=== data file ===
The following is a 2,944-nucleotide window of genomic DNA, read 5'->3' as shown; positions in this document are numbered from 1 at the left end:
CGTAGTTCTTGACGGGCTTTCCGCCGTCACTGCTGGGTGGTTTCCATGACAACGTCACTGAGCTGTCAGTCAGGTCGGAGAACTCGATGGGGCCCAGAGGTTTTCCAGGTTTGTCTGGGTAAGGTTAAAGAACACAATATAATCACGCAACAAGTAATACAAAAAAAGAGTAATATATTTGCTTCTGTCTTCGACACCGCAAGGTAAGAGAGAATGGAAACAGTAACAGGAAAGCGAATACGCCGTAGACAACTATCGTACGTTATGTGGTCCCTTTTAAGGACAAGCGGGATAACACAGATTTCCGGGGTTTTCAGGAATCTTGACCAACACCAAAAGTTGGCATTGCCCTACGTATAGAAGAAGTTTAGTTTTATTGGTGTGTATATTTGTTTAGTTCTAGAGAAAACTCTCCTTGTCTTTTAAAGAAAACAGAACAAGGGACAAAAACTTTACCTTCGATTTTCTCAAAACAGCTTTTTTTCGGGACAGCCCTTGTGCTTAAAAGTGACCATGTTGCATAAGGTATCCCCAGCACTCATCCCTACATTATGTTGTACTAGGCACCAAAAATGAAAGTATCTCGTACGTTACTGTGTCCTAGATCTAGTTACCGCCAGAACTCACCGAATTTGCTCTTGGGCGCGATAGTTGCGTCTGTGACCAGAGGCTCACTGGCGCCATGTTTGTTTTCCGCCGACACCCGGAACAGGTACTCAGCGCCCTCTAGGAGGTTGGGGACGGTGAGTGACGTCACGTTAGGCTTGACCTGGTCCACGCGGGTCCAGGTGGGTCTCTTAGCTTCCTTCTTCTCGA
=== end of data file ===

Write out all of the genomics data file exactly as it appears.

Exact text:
The following is a 2,944-nucleotide window of genomic DNA, read 5'->3' as shown; positions in this document are numbered from 1 at the left end:
CGTAGTTCTTGACGGGCTTTCCGCCGTCACTGCTGGGTGGTTTCCATGACAACGTCACTGAGCTGTCAGTCAGGTCGGAGAACTCGATGGGGCCCAGAGGTTTTCCAGGTTTGTCTGGGTAAGGTTAAAGAACACAATATAATCACGCAACAAGTAATACAAAAAAAGAGTAATATATTTGCTTCTGTCTTCGACACCGCAAGGTAAGAGAGAATGGAAACAGTAACAGGAAAGCGAATACGCCGTAGACAACTATCGTACGTTATGTGGTCCCTTTTAAGGACAAGCGGGATAACACAGATTTCCGGGGTTTTCAGGAATCTTGACCAACACCAAAAGTTGGCATTGCCCTACGTATAGAAGAAGTTTAGTTTTATTGGTGTGTATATTTGTTTAGTTCTAGAGAAAACTCTCCTTGTCTTTTAAAGAAAACAGAACAAGGGACAAAAACTTTACCTTCGATTTTCTCAAAACAGCTTTTTTTCGGGACAGCCCTTGTGCTTAAAAGTGACCATGTTGCATAAGGTATCCCCAGCACTCATCCCTACATTATGTTGTACTAGGCACCAAAAATGAAAGTATCTCGTACGTTACTGTGTCCTAGATCTAGTTACCGCCAGAACTCACCGAATTTGCTCTTGGGCGCGATAGTTGCGTCTGTGACCAGAGGCTCACTGGCGCCATGTTTGTTTTCCGCCGACACCCGGAACAGGTACTCAGCGCCCTCTAGGAGGTTGGGGACGGTGAGTGACGTCACGTTAGGCTTGACCTGGTCCACGCGGGTCCAGGTGGGTCTCTTAGCTTCCTTCTTCTCGA